When refrigerators attack: The Internet of Everything and the rising tide of cyber risks to your business
Late last year, in what has now become routine news, a large-scale cyberattack deployed nearly 750,000 malicious email communications emanating from over 100,000 everyday devices. But this attack had a twist: It was the first confirmed occasion that a smart home appliance – in this case a refrigerator – was used as a weapon of mass disruption.
At a time when cyber risks have assumed a permanent place on the list of things that cause fretful sleep for business owners, a refrigerator might not seem especially menacing. The reality, however, is that a whirlwind of interconnected global risks to businesses is emerging. Smart devices are part of the internet of everything (IoE), the network of objects embedded with electronics, software, sensors and connectivity to enable greater value and service by exchanging data with the manufacturer, operator and/or other connected devices.
“What’s concerning is that most of the vulnerabilities that can be and have been exploited are known vulnerabilities – it’s nothing new and exotic, and not based on a new technology.”
“The IoE will be integrated into every market you can think of – from healthcare to the energy industry and transport network – but it hasn’t been designed with security in mind,” says Jamison Nesbitt, founder of Cyber Senate, a community of global cybersecurity business leaders. “There are millions of hackers out there that could compromise these interconnected systems. We have sacrificed security for efficiency.”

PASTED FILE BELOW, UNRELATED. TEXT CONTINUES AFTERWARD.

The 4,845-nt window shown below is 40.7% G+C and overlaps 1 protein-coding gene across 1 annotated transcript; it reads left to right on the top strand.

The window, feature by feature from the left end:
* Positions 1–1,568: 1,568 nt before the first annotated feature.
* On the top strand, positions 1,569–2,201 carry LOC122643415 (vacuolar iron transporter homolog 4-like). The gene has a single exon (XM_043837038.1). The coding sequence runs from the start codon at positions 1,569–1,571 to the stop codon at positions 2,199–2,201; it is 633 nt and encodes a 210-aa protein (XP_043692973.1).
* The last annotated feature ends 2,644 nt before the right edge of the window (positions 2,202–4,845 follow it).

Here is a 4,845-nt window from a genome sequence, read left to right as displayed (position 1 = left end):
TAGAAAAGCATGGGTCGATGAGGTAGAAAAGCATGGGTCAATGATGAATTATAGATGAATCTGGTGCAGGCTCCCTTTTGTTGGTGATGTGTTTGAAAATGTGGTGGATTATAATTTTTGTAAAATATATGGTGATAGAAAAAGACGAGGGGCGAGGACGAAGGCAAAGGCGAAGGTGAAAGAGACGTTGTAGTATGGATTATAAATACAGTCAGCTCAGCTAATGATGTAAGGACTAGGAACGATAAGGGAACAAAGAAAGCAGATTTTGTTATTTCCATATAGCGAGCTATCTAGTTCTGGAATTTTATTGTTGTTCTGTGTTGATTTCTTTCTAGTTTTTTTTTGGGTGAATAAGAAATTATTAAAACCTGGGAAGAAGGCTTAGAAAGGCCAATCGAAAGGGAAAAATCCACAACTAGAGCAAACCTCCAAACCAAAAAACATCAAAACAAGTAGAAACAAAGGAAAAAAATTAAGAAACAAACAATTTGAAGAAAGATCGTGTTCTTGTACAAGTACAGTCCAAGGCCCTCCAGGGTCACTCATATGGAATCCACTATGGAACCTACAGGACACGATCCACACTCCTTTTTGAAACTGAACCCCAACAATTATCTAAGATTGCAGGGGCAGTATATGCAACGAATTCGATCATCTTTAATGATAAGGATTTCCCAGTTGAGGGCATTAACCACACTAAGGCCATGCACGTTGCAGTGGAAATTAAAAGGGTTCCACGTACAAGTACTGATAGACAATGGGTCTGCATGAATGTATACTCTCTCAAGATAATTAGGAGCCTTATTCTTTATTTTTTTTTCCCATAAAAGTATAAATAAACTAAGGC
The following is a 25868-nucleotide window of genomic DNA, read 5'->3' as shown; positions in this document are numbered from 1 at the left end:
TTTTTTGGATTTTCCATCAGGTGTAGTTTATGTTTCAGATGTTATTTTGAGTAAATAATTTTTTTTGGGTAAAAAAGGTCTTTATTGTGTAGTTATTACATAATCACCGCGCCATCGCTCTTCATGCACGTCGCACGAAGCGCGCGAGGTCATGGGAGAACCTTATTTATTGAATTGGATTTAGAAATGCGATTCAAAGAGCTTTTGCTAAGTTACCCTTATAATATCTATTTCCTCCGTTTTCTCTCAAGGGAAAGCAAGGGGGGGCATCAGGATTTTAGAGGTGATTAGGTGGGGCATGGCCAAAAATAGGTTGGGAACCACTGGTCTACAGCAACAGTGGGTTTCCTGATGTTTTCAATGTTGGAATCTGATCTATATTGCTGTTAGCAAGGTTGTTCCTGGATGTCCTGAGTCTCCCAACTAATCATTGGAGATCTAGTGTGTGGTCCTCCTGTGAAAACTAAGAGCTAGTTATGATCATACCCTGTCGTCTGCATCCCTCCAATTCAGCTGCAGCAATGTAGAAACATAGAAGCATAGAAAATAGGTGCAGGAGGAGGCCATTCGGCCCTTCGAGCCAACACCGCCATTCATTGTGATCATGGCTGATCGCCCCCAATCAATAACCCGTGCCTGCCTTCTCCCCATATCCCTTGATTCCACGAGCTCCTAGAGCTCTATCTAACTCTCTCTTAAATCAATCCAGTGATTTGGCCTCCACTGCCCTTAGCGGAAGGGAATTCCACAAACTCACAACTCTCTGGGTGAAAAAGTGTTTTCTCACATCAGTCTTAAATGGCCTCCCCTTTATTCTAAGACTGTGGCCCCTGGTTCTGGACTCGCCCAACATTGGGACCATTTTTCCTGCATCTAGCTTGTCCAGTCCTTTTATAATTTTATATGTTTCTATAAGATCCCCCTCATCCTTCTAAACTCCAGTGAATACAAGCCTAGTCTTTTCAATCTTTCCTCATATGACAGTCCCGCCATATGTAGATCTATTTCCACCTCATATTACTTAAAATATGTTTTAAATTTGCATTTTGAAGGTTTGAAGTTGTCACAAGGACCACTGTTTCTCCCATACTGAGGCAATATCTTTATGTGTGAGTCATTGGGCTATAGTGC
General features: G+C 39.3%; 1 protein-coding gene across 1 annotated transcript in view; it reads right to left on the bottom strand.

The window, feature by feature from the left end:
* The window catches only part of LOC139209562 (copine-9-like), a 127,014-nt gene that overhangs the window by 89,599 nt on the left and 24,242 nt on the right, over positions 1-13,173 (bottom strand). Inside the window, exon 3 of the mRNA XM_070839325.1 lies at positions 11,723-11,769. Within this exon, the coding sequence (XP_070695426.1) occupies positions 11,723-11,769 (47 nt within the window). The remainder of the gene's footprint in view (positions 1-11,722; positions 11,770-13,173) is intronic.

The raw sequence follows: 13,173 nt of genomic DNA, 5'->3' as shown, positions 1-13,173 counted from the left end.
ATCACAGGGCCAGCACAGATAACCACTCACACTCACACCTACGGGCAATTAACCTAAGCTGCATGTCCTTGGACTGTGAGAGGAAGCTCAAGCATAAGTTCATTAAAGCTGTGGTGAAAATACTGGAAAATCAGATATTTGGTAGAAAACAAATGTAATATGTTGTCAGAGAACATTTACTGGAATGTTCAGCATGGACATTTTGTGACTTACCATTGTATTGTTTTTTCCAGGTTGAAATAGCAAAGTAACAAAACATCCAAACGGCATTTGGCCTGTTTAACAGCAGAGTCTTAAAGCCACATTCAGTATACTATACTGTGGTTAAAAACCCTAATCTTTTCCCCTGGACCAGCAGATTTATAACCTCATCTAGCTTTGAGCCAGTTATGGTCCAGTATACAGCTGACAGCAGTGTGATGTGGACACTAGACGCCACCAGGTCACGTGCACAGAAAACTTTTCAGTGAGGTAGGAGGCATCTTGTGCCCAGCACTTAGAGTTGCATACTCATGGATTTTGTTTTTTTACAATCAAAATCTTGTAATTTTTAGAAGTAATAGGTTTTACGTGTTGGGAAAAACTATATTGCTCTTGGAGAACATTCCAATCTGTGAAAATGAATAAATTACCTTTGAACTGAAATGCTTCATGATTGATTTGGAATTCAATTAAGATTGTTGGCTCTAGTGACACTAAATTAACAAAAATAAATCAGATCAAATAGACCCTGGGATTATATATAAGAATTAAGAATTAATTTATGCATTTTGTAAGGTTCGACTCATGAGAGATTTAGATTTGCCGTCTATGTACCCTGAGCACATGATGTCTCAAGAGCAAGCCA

The upsides of the IoE for consumers and businesses are plentiful, and that potential is reflected in some very big numbers. The total of interconnected devices in use long ago surpassed the number of people on the planet, and yet only .06 percent of devices that could be connected currently are connected. Within two years, 82 percent of businesses globally will have IoE applications implemented into their activities; and with 94 percent of businesses seeing ROI on machine-to-machine communication, this interconnectivity will only grow. Smart homes, smart cars, smart factories, smart cities – by 2020 it is estimated that the IoE market will be worth $7.1 trillion.